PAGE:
Smokers are also at greater risk for cardiovascular disease. Smoking damages blood vessels making them stiff and narrow, obstructing blood flow which results with elevated blood pressure, heart attacks, strokes, kidney failure or chronic skin changes.

Pregnant women exposed to tobacco smoke have increased risk of complications like miscarriage, premature birth, and brain and lung damage in developing baby. Sudden infant death syndrome is three times more likely if mother smoked during pregnancy.
Secondhand smoke is the smoke exhaled by smokers or given off by a burning cigarette or pipe. Inhaling secondhand smoke is as hazardous as smoking a cigarette. There is no safe level for secondhand smoke exposure established. People can inhale it at work, homes, cars or public spaces and have all the complications mentioned above.

Smoking tobacco is an addiction similar to heroin and cocaine. It can be successfully treated but the majority of cases require three or more attempts. Quitting smoking offers a chance of feeling better and living longer.  Studies have shown that five, common sense steps, provide the best chance for quitting smoking for good:

1. Get ready: set a quit date and throw out all cigarettes and ashtrays from your home.

2. Get support: tell your family, friends and doctor about quitting plans; search the internet for advice.

3.  Learn new behaviors: distract yourself from the urge to smoke; exercise or go for a walk.

4. Get medication: combining medication like nicotine patches or Zyban with behavioral adaptation and family support quadruples your chances of success.

5. Be prepared for relapse and difficult situations- most people try to quit a few times before   succeeding.

If you would like to learn more about quitting smoking, please call 718-206-8494.

All content of this newsletter is intended for general information purposes only and is not intended or implied to be a substitute for professional medical advice, diagnosis or treatment. Please consult a medical professional before adopting any of the suggestions on this page. You must never disregard professional medical advice or delay seeking medical treatment based upon any content of this newsletter. PROMPTLY CONSULT YOUR PHYSICIAN OR CALL 911 IF YOU BELIEVE YOU HAVE A MEDICAL EMERGENCY.

Smoking and Emphysema

Smoking can lead to many health conditions, many of which are reversible or treatable. One disease however that is not is emphysema.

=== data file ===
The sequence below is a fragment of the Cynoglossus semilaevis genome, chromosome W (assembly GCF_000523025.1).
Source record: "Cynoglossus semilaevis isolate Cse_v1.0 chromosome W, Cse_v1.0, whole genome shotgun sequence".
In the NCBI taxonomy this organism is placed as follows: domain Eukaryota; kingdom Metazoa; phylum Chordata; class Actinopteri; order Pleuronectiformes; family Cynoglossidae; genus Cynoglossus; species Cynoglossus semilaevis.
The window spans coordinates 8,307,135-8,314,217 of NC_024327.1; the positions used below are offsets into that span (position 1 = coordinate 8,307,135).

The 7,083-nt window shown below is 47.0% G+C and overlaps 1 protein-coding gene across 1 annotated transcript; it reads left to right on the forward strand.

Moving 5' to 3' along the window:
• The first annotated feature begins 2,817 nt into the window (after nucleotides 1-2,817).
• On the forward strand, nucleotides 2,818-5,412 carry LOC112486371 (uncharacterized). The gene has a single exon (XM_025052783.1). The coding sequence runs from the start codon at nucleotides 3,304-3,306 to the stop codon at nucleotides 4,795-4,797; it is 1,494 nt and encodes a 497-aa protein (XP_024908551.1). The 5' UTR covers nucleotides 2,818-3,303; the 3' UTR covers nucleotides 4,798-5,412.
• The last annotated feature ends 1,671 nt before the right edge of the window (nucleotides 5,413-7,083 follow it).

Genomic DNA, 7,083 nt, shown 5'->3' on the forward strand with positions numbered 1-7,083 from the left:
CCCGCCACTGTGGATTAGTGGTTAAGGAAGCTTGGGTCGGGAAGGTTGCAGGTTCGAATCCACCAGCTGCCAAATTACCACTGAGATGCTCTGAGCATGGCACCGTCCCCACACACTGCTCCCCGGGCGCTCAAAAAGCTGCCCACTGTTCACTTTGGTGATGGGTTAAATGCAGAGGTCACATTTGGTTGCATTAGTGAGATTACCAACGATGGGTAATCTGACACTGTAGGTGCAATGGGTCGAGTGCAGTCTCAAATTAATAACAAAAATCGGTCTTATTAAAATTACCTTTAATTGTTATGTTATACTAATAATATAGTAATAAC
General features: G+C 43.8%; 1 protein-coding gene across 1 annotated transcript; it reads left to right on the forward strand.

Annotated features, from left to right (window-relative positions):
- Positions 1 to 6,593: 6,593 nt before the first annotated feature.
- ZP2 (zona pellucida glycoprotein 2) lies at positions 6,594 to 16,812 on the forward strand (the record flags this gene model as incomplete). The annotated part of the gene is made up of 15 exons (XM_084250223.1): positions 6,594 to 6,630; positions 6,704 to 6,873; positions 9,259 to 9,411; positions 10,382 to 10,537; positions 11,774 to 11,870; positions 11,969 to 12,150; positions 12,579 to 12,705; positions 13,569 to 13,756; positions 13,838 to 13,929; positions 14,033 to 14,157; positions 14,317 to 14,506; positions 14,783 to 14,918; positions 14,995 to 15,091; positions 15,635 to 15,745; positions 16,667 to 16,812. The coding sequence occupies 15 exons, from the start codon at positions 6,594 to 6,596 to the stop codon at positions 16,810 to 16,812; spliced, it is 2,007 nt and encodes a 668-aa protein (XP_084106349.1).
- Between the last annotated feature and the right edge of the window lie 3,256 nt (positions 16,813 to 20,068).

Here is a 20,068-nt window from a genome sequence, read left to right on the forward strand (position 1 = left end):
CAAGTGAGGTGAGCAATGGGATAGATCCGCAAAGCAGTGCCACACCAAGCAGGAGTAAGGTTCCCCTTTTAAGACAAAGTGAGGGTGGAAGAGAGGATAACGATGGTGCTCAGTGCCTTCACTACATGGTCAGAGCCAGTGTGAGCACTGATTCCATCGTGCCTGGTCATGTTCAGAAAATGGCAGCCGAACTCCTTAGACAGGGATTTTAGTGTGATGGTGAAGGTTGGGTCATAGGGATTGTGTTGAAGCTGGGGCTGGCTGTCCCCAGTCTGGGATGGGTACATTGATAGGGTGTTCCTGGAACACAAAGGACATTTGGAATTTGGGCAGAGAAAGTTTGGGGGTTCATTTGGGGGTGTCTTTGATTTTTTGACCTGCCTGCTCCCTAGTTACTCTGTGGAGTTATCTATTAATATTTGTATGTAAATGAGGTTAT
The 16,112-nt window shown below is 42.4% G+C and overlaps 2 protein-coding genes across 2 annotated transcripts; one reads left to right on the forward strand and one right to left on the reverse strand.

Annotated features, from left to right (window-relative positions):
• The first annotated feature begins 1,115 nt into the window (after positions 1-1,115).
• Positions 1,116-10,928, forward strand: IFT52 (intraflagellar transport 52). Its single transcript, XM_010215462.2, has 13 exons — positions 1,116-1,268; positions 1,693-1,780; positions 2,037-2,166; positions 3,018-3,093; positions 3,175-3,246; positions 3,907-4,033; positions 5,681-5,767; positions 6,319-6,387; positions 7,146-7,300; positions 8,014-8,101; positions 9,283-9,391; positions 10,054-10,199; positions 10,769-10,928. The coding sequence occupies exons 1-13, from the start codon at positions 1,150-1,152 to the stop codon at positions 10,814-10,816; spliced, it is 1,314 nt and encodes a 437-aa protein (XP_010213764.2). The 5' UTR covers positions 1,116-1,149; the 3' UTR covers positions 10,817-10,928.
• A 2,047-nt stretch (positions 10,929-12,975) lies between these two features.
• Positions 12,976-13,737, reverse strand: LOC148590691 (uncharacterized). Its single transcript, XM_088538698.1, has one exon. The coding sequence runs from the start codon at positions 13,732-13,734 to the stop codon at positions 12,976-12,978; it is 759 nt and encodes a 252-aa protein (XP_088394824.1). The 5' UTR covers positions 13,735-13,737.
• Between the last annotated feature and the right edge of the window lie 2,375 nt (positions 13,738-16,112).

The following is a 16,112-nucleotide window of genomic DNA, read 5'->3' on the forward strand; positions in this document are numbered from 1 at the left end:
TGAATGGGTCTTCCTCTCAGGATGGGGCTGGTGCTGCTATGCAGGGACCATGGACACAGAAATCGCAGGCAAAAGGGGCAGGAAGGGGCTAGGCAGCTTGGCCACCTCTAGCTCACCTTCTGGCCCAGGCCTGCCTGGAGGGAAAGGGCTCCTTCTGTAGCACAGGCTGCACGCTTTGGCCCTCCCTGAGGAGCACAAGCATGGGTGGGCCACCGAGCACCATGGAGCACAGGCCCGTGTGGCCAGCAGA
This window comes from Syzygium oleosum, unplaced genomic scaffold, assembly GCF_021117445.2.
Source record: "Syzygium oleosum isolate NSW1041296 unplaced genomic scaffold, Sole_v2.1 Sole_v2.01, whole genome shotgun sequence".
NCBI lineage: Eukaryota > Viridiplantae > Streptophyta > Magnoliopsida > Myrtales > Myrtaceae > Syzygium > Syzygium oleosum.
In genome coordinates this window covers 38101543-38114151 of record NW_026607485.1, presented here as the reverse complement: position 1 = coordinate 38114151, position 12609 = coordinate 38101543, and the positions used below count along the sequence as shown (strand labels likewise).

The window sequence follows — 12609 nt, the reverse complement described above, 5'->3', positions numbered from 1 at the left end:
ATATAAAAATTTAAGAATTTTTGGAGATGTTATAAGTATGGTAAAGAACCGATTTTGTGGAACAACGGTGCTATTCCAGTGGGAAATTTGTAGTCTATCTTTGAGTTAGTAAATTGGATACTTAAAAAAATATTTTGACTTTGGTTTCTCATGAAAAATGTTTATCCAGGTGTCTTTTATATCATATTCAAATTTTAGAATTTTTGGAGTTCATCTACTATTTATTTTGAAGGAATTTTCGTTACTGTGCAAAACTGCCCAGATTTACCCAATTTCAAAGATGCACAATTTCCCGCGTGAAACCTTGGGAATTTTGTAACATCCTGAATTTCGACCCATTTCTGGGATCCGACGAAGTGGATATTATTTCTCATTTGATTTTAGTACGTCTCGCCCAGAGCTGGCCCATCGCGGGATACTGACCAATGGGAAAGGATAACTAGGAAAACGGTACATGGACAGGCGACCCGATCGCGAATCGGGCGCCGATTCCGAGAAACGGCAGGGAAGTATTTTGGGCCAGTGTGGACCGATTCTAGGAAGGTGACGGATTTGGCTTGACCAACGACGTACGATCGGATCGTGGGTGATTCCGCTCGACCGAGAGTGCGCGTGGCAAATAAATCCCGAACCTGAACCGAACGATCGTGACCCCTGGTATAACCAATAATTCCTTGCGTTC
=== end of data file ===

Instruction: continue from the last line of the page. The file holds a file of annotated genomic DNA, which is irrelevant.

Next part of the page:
ThinkstockPhotos-490992422When someone has emphysema, the tiny air sacs (alveoli) at the end of the airways in their lungs are damaged. When these sacs are damaged or destroyed, their walls weaken and eventually rupture. Ultimately, this reduces the amount of oxygen that reaches their bloodstream. Smoking is the leading cause of emphysema.

While emphysema is most likely to develop in cigarette smokers, cigar and pipe smokers also are susceptible. The risk for all types of smokers increases with the number of years and amount of tobacco smoked. Other factors include:

• Age
• Exposure to secondhand smoke
• Occupational exposure to fumes or dust
• Exposure to indoor and outdoor pollution

The main symptoms of emphysema are shortness of breath and difficulty breathing. Because these symptoms develop gradually, you can have emphysema for many years without knowing it.

See your doctor if you’ve had unexplained shortness of breath for several months, especially if it’s getting worse or it’s interfering with your daily activities. Don’t try to attribute it to deconditioning, age or weight. Seek immediate medical attention if:

• You’re so short of breath that you can’t perform basic activities such as climb stairs
• Your lips or fingernails turn blue or gray with exertion
• You’re not mentally alert

Tests to determine if you have emphysema include imaging and lab tests. Lung function tests to measure how well air flows in and out of your lungs may also be performed.

Unfortunately, emphysema is not currently curable, but there are medications and therapies that can help relieve symptoms and slow the progression of the disease. In extreme cases your doctor may suggest one or more different types of surgery.

If you have emphysema, you can take a number of steps to halt its progression and to protect yourself from complications, including exercising regularly and avoiding irritants, but the most important measure you can take for your overall health and the only one that might halt the progression of emphysema is to STOP SMOKING.

All content of this newsletter is intended for general information purposes only and is not intended or implied to be a substitute for professional medical advice, diagnosis or treatment. Please consult a medical professional before adopting any of the suggestions on this page. You must never disregard professional medical advice or delay seeking medical treatment based upon any content of this newsletter. PROMPTLY CONSULT YOUR PHYSICIAN OR CALL 911 IF YOU BELIEVE YOU HAVE A MEDICAL EMERGENCY.